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CRUDE OIL

Crude oil is a naturally-occurring substance


found in certain rock formations in the earth.
It is a dark, sticky liquid which, scientifically
speaking, is classified as a hydrocarbon. This
means, it is a compound containing carbon
and hydrogen, with or without non-metallic
elements such as oxygen and sulfur. Crude oil
is highly flammable and can be burned to
create energy. Along with its sister
hydrocarbon, natural gas, derivatives from
crude oil make an excellent fuel
Crude oil by products

• There are numerous products obtained from crude oil.


The list below shows some of the major components:
• LPG (liquid petroleum gas) or propane used in gas grills
• Butane - used in lighters
• Gasoline
• Kerosene - used in heaters and to make jet fuel
• Diesel
• Fuel oil - burned in boilers to generate electricity
• Asphalt - tar used to pave roads
• Lube oils - used to lubricate parts in engines, etc.
• Waxes
• Feedstocks for petro-chemical plants
Cargo planning prior to loading a cargo crude oil

Plan the status of the IG system and tank venting system


Refer to the vessel cargo operations manual for details of tank
grouping and suggested line up.
Ensure that the vessel stability and hull stresses are within safe
limits at all times during the operation.
Refer to the cargo operation manual for specific cargo handling
information and warning regarding the effects of fee
surface.
State in the plan how the following issues may be monitored;
• cargo planning rates
• starting procedure
• venting
• monitoring full and empty tanks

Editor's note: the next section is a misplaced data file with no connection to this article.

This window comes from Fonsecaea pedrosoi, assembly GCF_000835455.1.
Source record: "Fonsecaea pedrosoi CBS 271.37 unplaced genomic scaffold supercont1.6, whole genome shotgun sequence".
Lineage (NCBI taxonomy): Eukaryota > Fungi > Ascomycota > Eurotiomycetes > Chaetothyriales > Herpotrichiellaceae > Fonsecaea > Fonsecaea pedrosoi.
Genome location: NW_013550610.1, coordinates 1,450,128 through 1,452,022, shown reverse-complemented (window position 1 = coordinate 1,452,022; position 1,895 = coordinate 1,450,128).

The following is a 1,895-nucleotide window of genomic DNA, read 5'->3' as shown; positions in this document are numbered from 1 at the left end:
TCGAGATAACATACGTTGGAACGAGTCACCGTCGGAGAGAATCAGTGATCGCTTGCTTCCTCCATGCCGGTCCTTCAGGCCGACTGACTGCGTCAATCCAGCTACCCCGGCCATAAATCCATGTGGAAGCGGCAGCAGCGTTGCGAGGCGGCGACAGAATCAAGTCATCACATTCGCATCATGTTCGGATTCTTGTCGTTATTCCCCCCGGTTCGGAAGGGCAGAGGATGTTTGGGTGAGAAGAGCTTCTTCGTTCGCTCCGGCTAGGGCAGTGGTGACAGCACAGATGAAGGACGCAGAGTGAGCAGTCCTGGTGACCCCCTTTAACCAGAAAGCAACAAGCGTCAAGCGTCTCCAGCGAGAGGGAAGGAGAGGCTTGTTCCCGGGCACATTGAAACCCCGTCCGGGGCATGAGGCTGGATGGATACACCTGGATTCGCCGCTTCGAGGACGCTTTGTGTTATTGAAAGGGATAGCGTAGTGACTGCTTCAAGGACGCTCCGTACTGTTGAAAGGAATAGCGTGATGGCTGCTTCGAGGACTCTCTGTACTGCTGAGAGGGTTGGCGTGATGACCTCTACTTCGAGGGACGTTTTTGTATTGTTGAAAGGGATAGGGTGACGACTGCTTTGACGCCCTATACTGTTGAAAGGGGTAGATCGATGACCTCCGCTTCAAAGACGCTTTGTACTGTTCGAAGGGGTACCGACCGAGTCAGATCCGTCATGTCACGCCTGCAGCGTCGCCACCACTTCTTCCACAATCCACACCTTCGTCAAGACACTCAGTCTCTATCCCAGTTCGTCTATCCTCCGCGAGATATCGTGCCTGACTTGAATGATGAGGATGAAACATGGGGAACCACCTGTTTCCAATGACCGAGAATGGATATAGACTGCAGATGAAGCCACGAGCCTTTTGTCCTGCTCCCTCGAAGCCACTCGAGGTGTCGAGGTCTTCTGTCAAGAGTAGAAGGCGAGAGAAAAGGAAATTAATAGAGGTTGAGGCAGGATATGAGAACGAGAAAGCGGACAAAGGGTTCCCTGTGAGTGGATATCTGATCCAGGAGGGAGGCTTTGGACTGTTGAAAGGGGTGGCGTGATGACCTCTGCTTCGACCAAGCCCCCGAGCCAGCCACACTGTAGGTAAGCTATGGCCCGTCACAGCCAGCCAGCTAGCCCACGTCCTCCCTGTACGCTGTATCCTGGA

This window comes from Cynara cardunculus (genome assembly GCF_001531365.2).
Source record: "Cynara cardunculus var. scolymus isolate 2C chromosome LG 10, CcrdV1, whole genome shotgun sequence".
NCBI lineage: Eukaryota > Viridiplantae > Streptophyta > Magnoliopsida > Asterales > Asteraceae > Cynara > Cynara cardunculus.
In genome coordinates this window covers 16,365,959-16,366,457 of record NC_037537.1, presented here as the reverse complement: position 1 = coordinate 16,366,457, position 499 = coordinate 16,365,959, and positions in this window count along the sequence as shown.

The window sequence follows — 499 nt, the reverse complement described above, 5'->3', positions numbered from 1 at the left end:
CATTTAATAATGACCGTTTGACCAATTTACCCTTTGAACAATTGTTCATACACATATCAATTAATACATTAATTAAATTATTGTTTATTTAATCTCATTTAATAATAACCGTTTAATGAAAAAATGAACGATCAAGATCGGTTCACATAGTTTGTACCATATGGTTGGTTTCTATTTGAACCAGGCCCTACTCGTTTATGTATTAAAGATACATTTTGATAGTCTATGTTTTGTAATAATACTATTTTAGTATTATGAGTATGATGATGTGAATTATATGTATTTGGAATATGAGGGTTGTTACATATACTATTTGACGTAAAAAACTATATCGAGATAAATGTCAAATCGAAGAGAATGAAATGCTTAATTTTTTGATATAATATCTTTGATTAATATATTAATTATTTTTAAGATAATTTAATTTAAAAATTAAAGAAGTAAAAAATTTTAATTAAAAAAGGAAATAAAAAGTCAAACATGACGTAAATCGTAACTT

• location and readiness of pollution equipment
• shut down procedures both routine and emergency
• deballasting
• topping
• line up
Inert gas system
An oil tanker's inert gas system is one of the most
important parts of its design. Fuel oil itself is very
difficult to ignite, however its hydrocarbon vapors are
explosive when mixed with air in certain concentrations.
The purpose of the system is to create an atmosphere
inside tanks in which the hydrocarbon oil vapors cannot
burn Inert gas systems deliver air with an oxygen
concentration of less than 5% by volume. As a tank is
pumped out, it's filled with inert gas and kept in this safe
state until the next cargo is loaded. The exception is in
cases when the tank must be entered. Safely gas-freeing
a tank is accomplished by purging hydrocarbon vapors
with inert gas until the hydrocarbon concentration inside
the tank is under about 1%.
An oil tanker's inert gas system is one of the most
important parts of its design. Fuel oil itself is very
difficult to ignite, however its hydrocarbon vapors are
explosive when mixed with air in certain concentrations.
The purpose of the system is to create an atmosphere
inside tanks in which the hydrocarbon oil vapors cannot
burn Inert gas systems deliver air with an oxygen
concentration of less than 5% by volume. As a tank is
pumped out, it's filled with inert gas and kept in this safe
state until the next cargo is loaded. The exception is in
cases when the tank must be entered. Safely gas-freeing
a tank is accomplished by purging hydrocarbon vapors
with inert gas until the hydrocarbon concentration inside
the tank is under about 1%.
Loaded Passage
Competence requirements

1. Cargo tank ullages still need monitoring during the loaded passage
as well as ballast spaces for entry hydrocarbon leakage.

2. State which vessel stress and stability is to be monitored during the


exercise

3. Prior to arrival at the discharge port, a checklist needs to be


completed

4. State how the pressure and vacuum setting on the venting system